The Rules of Online Poker
The tutorial below will give you a good idea of how to play if you’ve never played poker before, and you can find detailed rules for each different kind of game on our Poker Games page.
Try the quick tutorial, then read on for an overview of how poker is played.
How Do You Win?
Typically, the winner of each hand of poker is the player that holds the highest ranked hand when all cards are shown at the end of the hand –known as the ‘showdown’ – or the player that makes the last uncalled bet, thus winning without needing to reach a showdown.
Not sure whether a flush beats a straight? Can’t remember how to make a full house? You can find all the information you need to know about hand rankings in the table below (click here for more). The strongest hands are in the top row, running from left to right, with the weakest possible hand being simply a high card.
Poker games typically feature a forced bet, such as the Big Blind and Small Blind in Hold’em and Omaha or the Antes and Bring-In in Stud. These forced bets comprise the starting pot in any given hand of poker, which is the first incentive players have to win the hand. Action arising from the subsequent rounds of betting further increases the size of the pot.
Dealing Cards and Betting Rounds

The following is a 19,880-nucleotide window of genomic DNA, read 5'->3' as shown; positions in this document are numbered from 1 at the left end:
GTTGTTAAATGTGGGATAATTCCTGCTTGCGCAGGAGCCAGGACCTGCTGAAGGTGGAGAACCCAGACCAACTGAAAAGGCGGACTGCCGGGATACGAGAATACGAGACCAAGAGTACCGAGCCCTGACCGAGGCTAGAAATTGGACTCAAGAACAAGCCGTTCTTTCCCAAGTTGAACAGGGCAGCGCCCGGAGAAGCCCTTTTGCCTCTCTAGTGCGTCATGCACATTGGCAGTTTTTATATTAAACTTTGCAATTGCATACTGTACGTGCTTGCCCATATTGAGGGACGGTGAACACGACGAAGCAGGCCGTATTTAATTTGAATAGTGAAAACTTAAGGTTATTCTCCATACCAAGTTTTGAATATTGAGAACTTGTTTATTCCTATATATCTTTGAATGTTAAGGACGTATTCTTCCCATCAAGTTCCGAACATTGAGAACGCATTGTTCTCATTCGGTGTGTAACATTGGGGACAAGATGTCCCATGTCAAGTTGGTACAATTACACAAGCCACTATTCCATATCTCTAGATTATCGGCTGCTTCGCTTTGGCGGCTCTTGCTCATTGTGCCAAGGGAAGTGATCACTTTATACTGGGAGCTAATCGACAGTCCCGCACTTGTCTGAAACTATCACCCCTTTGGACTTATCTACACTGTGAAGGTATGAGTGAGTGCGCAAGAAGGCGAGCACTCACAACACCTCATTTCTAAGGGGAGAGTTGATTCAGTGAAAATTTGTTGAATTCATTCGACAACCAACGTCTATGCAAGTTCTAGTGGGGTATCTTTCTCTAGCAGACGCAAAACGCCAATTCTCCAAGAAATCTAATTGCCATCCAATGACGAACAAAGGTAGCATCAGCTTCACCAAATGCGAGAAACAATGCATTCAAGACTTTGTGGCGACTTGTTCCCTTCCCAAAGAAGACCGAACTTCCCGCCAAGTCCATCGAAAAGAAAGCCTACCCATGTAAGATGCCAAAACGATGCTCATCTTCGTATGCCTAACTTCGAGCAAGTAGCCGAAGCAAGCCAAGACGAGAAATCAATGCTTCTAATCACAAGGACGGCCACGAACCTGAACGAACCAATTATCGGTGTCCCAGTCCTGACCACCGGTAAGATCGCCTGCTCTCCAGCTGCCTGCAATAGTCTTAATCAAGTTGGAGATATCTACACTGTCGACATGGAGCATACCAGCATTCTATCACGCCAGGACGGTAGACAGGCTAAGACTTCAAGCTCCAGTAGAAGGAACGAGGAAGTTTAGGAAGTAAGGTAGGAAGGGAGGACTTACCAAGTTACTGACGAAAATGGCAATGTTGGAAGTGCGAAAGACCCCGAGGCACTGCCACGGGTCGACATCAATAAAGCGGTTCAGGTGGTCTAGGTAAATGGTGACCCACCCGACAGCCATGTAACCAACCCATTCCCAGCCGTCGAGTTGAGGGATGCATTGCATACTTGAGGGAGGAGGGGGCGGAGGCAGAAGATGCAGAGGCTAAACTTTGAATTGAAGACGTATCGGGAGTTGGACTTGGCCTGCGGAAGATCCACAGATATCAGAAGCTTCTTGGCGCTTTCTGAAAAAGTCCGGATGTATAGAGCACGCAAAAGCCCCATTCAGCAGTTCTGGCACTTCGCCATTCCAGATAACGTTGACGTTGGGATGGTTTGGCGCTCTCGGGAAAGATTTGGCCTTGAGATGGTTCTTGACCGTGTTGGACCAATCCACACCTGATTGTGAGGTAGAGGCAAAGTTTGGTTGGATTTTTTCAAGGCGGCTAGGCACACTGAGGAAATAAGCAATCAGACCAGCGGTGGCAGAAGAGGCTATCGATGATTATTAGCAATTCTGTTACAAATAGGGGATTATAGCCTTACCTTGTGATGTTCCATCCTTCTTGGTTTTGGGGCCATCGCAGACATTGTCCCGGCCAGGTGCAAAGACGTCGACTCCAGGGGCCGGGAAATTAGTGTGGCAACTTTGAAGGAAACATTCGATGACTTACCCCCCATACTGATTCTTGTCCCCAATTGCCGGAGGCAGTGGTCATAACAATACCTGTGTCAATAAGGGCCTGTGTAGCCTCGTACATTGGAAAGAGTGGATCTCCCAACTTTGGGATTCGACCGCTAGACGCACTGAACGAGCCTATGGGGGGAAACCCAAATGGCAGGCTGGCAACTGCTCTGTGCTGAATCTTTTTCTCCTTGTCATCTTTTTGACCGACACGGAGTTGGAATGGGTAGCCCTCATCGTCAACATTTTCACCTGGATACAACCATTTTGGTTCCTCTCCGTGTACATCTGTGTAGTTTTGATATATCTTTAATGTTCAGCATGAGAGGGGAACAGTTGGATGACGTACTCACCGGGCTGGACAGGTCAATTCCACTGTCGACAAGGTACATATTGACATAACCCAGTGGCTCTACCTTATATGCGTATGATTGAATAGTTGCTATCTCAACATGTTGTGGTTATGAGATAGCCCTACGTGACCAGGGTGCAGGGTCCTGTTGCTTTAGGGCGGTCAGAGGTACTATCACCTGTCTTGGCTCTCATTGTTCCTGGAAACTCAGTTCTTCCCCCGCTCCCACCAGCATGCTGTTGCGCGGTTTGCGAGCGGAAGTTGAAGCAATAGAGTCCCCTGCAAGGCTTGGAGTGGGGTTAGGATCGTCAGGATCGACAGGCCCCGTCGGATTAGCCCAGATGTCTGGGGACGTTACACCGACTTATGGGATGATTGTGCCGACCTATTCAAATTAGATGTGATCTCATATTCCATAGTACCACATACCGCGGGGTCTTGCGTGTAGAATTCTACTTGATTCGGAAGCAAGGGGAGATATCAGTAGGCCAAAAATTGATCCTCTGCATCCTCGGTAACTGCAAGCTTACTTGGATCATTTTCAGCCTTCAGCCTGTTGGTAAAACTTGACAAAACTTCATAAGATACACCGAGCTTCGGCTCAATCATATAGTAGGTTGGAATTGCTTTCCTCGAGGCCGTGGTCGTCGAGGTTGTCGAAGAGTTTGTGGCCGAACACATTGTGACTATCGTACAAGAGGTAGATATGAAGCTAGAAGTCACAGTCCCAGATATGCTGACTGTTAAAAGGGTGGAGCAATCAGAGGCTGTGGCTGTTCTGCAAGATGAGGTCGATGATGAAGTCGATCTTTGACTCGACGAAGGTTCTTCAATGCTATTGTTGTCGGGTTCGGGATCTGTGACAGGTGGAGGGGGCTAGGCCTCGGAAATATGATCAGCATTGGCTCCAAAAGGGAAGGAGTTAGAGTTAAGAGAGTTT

After any initial cards are dealt, players are usually called upon to act in turn, moving clockwise around the table.
Each player can usually take one of the following actions when it is their turn to act:
- Check – To check is to decline the opportunity to open the betting. Players can only check when there is no bet during the current round, and the act of checking passes the action clockwise to the next person in the hand. If all active players check, those players remain in the hand and the round is considered complete.
- Bet – Players may bet if no other players have bet during the current round. Once a bet has been made, other players must ‘call’ by matching the amount bet, in order to remain in the hand.
- Fold – Players who fold forfeit their cards and cannot win or act again during the current hand.
- Call – Players can call if other players have bet during the current round; this requires the calling player to match the highest bet made.
- Raise – Players may raise if other players have bet during the current round; this requires the raising player to match the highest bet made, and then make a greater one. All subsequent players are required to call the raise or raise again (‘re-raise’) to stay in the hand.
Different variants of poker have different betting rounds, for example, most Stud games feature five rounds of betting, while 5-card draw usually only has two. Texas Hold’em and Omaha are the two most popular poker games in the world and have identical betting structures, with four rounds of betting known as pre-flop, the flop, the turn and the river.
The pre-flop betting round begins as soon as all players have received their hole cards, before any community cards have been dealt; betting on the flop occurs after the first three community cards are dealt; on the turn after the fourth community card; and on the river after the fifth and final community card.